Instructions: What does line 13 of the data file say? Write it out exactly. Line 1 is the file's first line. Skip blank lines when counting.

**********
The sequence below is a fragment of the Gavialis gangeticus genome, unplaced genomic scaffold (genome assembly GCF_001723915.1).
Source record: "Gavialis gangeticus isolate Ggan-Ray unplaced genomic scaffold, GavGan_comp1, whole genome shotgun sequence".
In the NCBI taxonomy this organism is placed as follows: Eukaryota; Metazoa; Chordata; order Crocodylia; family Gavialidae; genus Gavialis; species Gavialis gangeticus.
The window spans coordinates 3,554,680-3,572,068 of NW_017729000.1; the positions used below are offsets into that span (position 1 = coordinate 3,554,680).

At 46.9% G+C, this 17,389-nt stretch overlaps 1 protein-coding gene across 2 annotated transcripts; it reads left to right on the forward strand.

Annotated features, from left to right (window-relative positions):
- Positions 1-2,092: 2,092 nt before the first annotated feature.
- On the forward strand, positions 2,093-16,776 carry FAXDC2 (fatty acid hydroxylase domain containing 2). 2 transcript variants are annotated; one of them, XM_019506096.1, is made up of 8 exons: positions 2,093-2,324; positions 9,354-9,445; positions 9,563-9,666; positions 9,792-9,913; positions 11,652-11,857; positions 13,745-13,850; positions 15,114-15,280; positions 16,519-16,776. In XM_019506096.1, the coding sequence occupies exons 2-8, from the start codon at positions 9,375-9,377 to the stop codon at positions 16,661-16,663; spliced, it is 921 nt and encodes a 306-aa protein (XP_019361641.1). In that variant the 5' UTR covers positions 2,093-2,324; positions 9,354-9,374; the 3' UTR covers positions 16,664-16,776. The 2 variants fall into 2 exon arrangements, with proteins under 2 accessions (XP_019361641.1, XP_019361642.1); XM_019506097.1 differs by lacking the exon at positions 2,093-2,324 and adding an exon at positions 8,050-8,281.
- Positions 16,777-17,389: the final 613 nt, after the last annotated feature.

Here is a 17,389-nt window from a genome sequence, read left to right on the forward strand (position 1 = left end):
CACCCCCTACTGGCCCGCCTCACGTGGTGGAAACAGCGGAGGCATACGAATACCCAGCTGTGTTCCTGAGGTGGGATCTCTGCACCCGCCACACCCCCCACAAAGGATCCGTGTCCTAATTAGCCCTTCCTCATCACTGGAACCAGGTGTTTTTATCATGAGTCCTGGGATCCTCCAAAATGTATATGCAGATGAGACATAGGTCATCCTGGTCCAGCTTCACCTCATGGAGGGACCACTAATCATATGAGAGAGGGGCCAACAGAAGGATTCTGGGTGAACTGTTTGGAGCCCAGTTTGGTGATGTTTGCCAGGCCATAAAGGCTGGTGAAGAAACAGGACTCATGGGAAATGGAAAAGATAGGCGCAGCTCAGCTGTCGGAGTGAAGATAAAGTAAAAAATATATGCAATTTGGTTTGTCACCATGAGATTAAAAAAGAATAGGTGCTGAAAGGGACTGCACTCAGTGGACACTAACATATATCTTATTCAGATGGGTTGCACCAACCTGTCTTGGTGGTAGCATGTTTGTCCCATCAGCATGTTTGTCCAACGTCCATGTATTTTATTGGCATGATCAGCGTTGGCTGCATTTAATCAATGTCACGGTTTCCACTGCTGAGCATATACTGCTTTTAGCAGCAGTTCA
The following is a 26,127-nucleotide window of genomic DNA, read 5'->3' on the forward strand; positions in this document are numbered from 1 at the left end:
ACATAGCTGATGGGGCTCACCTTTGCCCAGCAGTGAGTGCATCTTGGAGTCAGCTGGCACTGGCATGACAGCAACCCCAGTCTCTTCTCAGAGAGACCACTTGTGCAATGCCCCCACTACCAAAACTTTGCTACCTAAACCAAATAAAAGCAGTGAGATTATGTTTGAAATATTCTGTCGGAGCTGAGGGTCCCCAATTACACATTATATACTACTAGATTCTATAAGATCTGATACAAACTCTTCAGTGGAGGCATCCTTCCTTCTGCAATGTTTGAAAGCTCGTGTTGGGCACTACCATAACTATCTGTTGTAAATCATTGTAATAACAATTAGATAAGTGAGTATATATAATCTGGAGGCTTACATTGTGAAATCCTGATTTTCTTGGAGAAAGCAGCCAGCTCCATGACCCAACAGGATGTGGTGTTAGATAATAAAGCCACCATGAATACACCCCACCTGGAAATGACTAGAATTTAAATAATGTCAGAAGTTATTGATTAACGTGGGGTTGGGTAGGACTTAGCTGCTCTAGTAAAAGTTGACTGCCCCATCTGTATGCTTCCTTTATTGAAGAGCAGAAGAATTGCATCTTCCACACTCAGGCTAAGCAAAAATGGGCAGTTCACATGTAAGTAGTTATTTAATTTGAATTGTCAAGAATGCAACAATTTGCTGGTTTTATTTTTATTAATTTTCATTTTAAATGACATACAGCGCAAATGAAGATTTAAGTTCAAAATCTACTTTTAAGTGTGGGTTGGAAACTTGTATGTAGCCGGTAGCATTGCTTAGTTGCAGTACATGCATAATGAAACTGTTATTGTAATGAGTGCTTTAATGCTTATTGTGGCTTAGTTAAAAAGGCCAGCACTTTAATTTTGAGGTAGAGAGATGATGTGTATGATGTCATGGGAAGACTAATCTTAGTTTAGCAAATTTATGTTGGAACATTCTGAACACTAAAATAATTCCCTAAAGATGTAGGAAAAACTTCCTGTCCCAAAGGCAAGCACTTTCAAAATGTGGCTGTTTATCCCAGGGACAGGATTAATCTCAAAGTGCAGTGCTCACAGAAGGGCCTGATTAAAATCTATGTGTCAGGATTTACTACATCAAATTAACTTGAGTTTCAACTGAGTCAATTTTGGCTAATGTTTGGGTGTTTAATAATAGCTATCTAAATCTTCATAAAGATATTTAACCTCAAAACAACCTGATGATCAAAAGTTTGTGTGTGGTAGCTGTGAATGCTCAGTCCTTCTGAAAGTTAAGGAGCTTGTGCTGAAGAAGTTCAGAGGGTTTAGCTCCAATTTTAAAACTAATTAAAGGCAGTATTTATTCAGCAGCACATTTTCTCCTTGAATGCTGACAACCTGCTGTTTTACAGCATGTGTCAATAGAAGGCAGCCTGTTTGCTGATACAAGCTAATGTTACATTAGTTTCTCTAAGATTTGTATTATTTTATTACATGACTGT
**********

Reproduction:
ACATAGCTGATGGGGCTCACCTTTGCCCAGCAGTGAGTGCATCTTGGAGTCAGCTGGCACTGGCATGACAGCAACCCCAGTCTCTTCTCAGAGAGACCACTTGTGCAATGCCCCCACTACCAAAACTTTGCTACCTAAACCAAATAAAAGCAGTGAGATTATGTTTGAAATATTCTGTCGGAGCTGAGGGTCCCCAATTACACATTATATACTACTAGATTCTATAAGATCTGATACAAACTCTTCAGTGGAGGCATCCTTCCTTCTGCAATGTTTGAAAGCTCGTGTTGGGCACTACCATAACTATCTGTTGTAAATCATTGTAATAACAATTAGATAAGTGAGTATATATAATCTGGAGGCTTACATTGTGAAATCCTGATTTTCTTGGAGAAAGCAGCCAGCTCCATGACCCAACAGGATGTGGTGTTAGATAATAAAGCCACCATGAATACACCCCACCTGGAAATGACTAGAATTTAAATAATGTCAGAAGTTATTGATTAACGTGGGGTTGGGTAGGACTTAGCTGCTCTAGTAAAAGTTGACTGCCCCATCTGTATGCTTCCTTTATTGAAGAGCAGAAGAATTGCATCTTCCACACTCAGGCTAAGCAAAAATGGGCAGTTCACATGTAAGTAGTTATTTAATTTGAATTGTCAAGAATGCAACAATTTGCTGGTTTTATTTTTATTAATTTTCATTTTAAATGACATACAGCGCAAATGAAGATTTAAGTTCAAAATCTACTTTTAAGTGTGGGTTGGAAACTTGTATGTAGCCGGTAGCATTGCTTAGTTGCAGTACATGCATAATGAAACTGTTATTGTAATGAGTGCTTTAATGCTTATTGTGGCTTAGTTAAAAAGGCCAGCACTTTAATTTTGAGGTAGAGAGATGATGTGTATGATGTCATGGGAAGACTAATCTTAGTTTAGCAAATTTATGTTGGAACATTCTGAACACTAAAATAATTCCCTAAAGATGTAGGAAAAACTTCCTGTCCCAAAGGCAAGCACTTTCAAAATGTGGCTGTTTATCCCAGGGACAGGATTAATCTCAAAGTGCAGTGCTCACAGAAGGGCCTGATTAAAATCTATGTGTCAGGATTTACTACATCAAATTAACTTGAGTTTCAACTGAGTCAATTTTGGCTAATGTTTGGGTGTTTAATAATAGCTATCTAAATCTTCATAAAGATATTTAACCTCAAAACAACCTGATGATCAAAAGTTTGTGTGTGGTAGCTGTGAATGCTCAGTCCTTCTGAAAGTTAAGGAGCTTGTGCTGAAGAAGTTCAGAGGGTTTAGCTCCAATTTTAAAACTAATTAAAGGCAGTATTTATTCAGCAGCACATTTTCTCCTTGAATGCTGACAACCTGCTGTTTTACAGCATGTGTCAATAGAAGGCAGCCTGTTTGCTGATACAAGCTAATGTTACATTAGTTTCTCTAAGATTTGTATTATTTTATTACATGACTGT